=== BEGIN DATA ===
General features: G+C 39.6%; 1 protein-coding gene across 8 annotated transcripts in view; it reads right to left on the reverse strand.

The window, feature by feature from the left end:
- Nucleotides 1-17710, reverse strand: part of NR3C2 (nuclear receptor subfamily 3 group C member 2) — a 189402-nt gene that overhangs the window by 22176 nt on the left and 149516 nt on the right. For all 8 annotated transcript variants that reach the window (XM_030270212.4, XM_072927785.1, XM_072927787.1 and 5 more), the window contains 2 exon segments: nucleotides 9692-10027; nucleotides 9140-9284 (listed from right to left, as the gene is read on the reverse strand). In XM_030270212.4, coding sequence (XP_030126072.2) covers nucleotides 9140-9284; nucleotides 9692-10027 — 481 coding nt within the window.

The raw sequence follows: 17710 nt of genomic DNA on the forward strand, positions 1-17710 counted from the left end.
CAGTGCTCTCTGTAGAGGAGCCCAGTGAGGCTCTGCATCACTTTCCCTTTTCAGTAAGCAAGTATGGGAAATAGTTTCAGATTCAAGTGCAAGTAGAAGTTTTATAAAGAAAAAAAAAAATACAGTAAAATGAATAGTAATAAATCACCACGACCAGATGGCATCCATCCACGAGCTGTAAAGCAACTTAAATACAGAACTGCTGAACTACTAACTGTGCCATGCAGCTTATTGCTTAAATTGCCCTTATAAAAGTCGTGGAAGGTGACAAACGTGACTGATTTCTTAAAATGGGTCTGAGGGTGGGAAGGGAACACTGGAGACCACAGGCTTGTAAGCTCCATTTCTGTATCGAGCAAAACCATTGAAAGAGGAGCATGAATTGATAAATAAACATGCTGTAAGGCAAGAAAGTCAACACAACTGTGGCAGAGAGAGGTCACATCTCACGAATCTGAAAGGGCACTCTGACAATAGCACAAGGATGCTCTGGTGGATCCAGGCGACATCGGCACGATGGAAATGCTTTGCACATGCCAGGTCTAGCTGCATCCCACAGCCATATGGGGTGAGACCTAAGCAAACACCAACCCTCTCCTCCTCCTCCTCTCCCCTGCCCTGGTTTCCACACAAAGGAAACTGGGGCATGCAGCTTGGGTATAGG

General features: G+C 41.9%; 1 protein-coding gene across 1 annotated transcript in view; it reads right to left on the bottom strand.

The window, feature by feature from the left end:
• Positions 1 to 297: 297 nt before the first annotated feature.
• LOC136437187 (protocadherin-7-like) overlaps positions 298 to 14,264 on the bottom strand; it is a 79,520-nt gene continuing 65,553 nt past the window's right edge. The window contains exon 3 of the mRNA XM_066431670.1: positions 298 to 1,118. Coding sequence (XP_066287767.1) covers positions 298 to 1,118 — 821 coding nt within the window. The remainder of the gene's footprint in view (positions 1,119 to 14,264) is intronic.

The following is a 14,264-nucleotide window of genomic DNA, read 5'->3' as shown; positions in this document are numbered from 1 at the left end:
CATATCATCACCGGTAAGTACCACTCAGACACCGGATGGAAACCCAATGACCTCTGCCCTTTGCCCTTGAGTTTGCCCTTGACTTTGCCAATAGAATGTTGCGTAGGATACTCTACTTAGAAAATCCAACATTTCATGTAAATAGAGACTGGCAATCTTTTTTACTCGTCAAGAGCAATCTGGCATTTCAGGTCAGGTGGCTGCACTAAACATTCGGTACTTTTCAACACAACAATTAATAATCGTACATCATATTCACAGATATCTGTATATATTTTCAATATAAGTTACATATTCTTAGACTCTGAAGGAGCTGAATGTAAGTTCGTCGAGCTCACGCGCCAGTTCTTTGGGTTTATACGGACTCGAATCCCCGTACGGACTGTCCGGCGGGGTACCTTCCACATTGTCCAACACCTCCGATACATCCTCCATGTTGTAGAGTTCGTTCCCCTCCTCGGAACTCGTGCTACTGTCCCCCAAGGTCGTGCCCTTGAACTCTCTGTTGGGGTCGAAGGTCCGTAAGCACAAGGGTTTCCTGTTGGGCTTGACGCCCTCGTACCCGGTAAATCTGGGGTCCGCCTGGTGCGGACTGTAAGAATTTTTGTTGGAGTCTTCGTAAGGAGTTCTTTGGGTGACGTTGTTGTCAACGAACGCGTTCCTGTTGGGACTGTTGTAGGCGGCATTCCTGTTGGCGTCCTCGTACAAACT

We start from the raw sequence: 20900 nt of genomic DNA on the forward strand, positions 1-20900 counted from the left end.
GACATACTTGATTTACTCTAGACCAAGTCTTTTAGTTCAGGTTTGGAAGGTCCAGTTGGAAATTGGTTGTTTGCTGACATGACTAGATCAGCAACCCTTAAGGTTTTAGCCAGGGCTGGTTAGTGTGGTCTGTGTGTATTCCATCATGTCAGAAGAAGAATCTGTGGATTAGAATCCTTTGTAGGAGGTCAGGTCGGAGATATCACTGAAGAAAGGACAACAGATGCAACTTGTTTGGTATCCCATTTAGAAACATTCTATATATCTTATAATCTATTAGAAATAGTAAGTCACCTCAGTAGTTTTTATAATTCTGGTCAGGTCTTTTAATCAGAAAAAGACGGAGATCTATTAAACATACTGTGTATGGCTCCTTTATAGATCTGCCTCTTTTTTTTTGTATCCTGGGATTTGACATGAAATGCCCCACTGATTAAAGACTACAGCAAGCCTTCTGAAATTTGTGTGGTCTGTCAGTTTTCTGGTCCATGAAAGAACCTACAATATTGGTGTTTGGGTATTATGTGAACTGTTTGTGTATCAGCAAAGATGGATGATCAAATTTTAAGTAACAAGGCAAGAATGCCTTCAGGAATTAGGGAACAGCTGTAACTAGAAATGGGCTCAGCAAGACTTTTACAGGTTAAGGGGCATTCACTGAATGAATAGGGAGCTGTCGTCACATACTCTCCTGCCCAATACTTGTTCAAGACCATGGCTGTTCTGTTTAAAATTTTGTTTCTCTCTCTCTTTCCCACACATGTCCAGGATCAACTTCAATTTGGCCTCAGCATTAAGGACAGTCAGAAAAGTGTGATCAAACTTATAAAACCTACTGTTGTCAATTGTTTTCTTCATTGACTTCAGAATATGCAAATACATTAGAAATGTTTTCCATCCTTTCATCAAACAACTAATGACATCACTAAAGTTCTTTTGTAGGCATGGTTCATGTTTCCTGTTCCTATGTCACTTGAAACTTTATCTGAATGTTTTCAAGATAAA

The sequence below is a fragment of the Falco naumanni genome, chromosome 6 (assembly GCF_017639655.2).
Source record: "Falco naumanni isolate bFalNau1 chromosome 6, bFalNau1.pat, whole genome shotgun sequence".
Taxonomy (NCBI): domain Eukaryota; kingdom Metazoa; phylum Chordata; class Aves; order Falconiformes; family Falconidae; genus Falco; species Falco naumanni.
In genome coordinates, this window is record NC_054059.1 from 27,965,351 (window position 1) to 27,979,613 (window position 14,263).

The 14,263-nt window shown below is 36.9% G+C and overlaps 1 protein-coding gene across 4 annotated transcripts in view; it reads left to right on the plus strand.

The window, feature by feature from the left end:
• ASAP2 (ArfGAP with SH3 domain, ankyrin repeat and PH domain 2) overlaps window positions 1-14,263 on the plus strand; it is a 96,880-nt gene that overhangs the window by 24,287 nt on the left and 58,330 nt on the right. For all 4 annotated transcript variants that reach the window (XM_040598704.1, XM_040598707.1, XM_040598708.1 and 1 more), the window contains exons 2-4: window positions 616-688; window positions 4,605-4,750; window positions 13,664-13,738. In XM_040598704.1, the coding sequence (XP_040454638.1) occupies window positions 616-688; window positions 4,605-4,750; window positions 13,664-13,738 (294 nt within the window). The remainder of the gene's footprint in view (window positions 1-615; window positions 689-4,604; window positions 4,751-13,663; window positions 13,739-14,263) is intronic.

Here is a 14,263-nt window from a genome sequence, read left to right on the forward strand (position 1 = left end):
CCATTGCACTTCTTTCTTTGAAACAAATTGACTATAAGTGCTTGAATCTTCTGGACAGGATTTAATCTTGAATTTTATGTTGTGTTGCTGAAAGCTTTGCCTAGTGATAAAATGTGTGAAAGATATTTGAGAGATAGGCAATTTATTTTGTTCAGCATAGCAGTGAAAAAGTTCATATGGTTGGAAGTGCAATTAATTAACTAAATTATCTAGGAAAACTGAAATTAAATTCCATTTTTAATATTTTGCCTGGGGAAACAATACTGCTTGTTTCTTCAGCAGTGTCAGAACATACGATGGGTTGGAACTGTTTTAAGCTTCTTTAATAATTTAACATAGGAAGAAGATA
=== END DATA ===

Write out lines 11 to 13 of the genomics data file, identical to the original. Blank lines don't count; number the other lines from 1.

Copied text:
CATATCATCACCGGTAAGTACCACTCAGACACCGGATGGAAACCCAATGACCTCTGCCCTTTGCCCTTGAGTTTGCCCTTGACTTTGCCAATAGAATGTTGCGTAGGATACTCTACTTAGAAAATCCAACATTTCATGTAAATAGAGACTGGCAATCTTTTTTACTCGTCAAGAGCAATCTGGCATTTCAGGTCAGGTGGCTGCACTAAACATTCGGTACTTTTCAACACAACAATTAATAATCGTACATCATATTCACAGATATCTGTATATATTTTCAATATAAGTTACATATTCTTAGACTCTGAAGGAGCTGAATGTAAGTTCGTCGAGCTCACGCGCCAGTTCTTTGGGTTTATACGGACTCGAATCCCCGTACGGACTGTCCGGCGGGGTACCTTCCACATTGTCCAACACCTCCGATACATCCTCCATGTTGTAGAGTTCGTTCCCCTCCTCGGAACTCGTGCTACTGTCCCCCAAGGTCGTGCCCTTGAACTCTCTGTTGGGGTCGAAGGTCCGTAAGCACAAGGGTTTCCTGTTGGGCTTGACGCCCTCGTACCCGGTAAATCTGGGGTCCGCCTGGTGCGGACTGTAAGAATTTTTGTTGGAGTCTTCGTAAGGAGTTCTTTGGGTGACGTTGTTGTCAACGAACGCGTTCCTGTTGGGACTGTTGTAGGCGGCATTCCTGTTGGCGTCCTCGTACAAACT

We start from the raw sequence: 20900 nt of genomic DNA on the forward strand, positions 1-20900 counted from the left end.
GACATACTTGATTTACTCTAGACCAAGTCTTTTAGTTCAGGTTTGGAAGGTCCAGTTGGAAATTGGTTGTTTGCTGACATGACTAGATCAGCAACCCTTAAGGTTTTAGCCAGGGCTGGTTAGTGTGGTCTGTGTGTATTCCATCATGTCAGAAGAAGAATCTGTGGATTAGAATCCTTTGTAGGAGGTCAGGTCGGAGATATCACTGAAGAAAGGACAACAGATGCAACTTGTTTGGTATCCCATTTAGAAACATTCTATATATCTTATAATCTATTAGAAATAGTAAGTCACCTCAGTAGTTTTTATAATTCTGGTCAGGTCTTTTAATCAGAAAAAGACGGAGATCTATTAAACATACTGTGTATGGCTCCTTTATAGATCTGCCTCTTTTTTTTTGTATCCTGGGATTTGACATGAAATGCCCCACTGATTAAAGACTACAGCAAGCCTTCTGAAATTTGTGTGGTCTGTCAGTTTTCTGGTCCATGAAAGAACCTACAATATTGGTGTTTGGGTATTATGTGAACTGTTTGTGTATCAGCAAAGATGGATGATCAAATTTTAAGTAACAAGGCAAGAATGCCTTCAGGAATTAGGGAACAGCTGTAACTAGAAATGGGCTCAGCAAGACTTTTACAGGTTAAGGGGCATTCACTGAATGAATAGGGAGCTGTCGTCACATACTCTCCTGCCCAATACTTGTTCAAGACCATGGCTGTTCTGTTTAAAATTTTGTTTCTCTCTCTCTTTCCCACACATGTCCAGGATCAACTTCAATTTGGCCTCAGCATTAAGGACAGTCAGAAAAGTGTGATCAAACTTATAAAACCTACTGTTGTCAATTGTTTTCTTCATTGACTTCAGAATATGCAAATACATTAGAAATGTTTTCCATCCTTTCATCAAACAACTAATGACATCACTAAAGTTCTTTTGTAGGCATGGTTCATGTTTCCTGTTCCTATGTCACTTGAAACTTTATCTGAATGTTTTCAAGATAAA